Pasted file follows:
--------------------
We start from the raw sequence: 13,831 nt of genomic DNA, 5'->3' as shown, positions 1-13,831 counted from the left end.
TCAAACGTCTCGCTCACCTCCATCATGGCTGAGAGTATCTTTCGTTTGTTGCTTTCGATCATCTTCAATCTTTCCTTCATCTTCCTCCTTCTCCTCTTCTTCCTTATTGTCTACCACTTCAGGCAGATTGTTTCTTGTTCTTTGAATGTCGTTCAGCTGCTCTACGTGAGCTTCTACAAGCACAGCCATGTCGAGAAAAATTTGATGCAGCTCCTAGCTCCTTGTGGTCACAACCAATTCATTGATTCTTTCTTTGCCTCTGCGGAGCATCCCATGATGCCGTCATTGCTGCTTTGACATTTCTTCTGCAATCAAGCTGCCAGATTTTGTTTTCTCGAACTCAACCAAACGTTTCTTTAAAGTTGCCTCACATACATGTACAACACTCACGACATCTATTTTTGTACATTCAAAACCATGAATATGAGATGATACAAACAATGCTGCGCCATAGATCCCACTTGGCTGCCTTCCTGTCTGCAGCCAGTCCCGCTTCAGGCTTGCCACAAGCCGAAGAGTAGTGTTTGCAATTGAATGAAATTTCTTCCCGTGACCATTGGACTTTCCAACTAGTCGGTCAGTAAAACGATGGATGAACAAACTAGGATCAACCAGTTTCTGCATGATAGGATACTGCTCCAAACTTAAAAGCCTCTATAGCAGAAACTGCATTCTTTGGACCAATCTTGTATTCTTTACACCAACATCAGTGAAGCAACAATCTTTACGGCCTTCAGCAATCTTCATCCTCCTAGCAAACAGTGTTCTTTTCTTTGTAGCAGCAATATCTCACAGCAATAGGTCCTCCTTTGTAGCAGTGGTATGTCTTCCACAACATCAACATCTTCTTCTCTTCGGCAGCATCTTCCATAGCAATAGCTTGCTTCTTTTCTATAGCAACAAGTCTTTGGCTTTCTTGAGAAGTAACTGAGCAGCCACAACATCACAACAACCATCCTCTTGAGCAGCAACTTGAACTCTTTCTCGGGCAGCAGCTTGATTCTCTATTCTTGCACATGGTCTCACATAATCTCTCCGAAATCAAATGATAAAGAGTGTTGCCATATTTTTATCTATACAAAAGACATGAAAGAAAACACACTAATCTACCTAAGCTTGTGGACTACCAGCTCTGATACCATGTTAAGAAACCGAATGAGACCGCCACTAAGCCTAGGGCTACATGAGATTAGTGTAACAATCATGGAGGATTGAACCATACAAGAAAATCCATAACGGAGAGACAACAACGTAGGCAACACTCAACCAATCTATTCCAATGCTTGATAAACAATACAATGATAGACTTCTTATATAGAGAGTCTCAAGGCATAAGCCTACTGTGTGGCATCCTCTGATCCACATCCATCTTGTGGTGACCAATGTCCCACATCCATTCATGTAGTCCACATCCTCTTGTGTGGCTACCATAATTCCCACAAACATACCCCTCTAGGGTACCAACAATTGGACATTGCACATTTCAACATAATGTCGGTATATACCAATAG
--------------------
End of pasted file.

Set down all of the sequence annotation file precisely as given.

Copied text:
We start from the raw sequence: 13,831 nt of genomic DNA, 5'->3' as shown, positions 1-13,831 counted from the left end.
TCAAACGTCTCGCTCACCTCCATCATGGCTGAGAGTATCTTTCGTTTGTTGCTTTCGATCATCTTCAATCTTTCCTTCATCTTCCTCCTTCTCCTCTTCTTCCTTATTGTCTACCACTTCAGGCAGATTGTTTCTTGTTCTTTGAATGTCGTTCAGCTGCTCTACGTGAGCTTCTACAAGCACAGCCATGTCGAGAAAAATTTGATGCAGCTCCTAGCTCCTTGTGGTCACAACCAATTCATTGATTCTTTCTTTGCCTCTGCGGAGCATCCCATGATGCCGTCATTGCTGCTTTGACATTTCTTCTGCAATCAAGCTGCCAGATTTTGTTTTCTCGAACTCAACCAAACGTTTCTTTAAAGTTGCCTCACATACATGTACAACACTCACGACATCTATTTTTGTACATTCAAAACCATGAATATGAGATGATACAAACAATGCTGCGCCATAGATCCCACTTGGCTGCCTTCCTGTCTGCAGCCAGTCCCGCTTCAGGCTTGCCACAAGCCGAAGAGTAGTGTTTGCAATTGAATGAAATTTCTTCCCGTGACCATTGGACTTTCCAACTAGTCGGTCAGTAAAACGATGGATGAACAAACTAGGATCAACCAGTTTCTGCATGATAGGATACTGCTCCAAACTTAAAAGCCTCTATAGCAGAAACTGCATTCTTTGGACCAATCTTGTATTCTTTACACCAACATCAGTGAAGCAACAATCTTTACGGCCTTCAGCAATCTTCATCCTCCTAGCAAACAGTGTTCTTTTCTTTGTAGCAGCAATATCTCACAGCAATAGGTCCTCCTTTGTAGCAGTGGTATGTCTTCCACAACATCAACATCTTCTTCTCTTCGGCAGCATCTTCCATAGCAATAGCTTGCTTCTTTTCTATAGCAACAAGTCTTTGGCTTTCTTGAGAAGTAACTGAGCAGCCACAACATCACAACAACCATCCTCTTGAGCAGCAACTTGAACTCTTTCTCGGGCAGCAGCTTGATTCTCTATTCTTGCACATGGTCTCACATAATCTCTCCGAAATCAAATGATAAAGAGTGTTGCCATATTTTTATCTATACAAAAGACATGAAAGAAAACACACTAATCTACCTAAGCTTGTGGACTACCAGCTCTGATACCATGTTAAGAAACCGAATGAGACCGCCACTAAGCCTAGGGCTACATGAGATTAGTGTAACAATCATGGAGGATTGAACCATACAAGAAAATCCATAACGGAGAGACAACAACGTAGGCAACACTCAACCAATCTATTCCAATGCTTGATAAACAATACAATGATAGACTTCTTATATAGAGAGTCTCAAGGCATAAGCCTACTGTGTGGCATCCTCTGATCCACATCCATCTTGTGGTGACCAATGTCCCACATCCATTCATGTAGTCCACATCCTCTTGTGTGGCTACCATAATTCCCACAAACATACCCCTCTAGGGTACCAACAATTGGACATTGCACATTTCAACATAATGTCGGTATATACCAATAG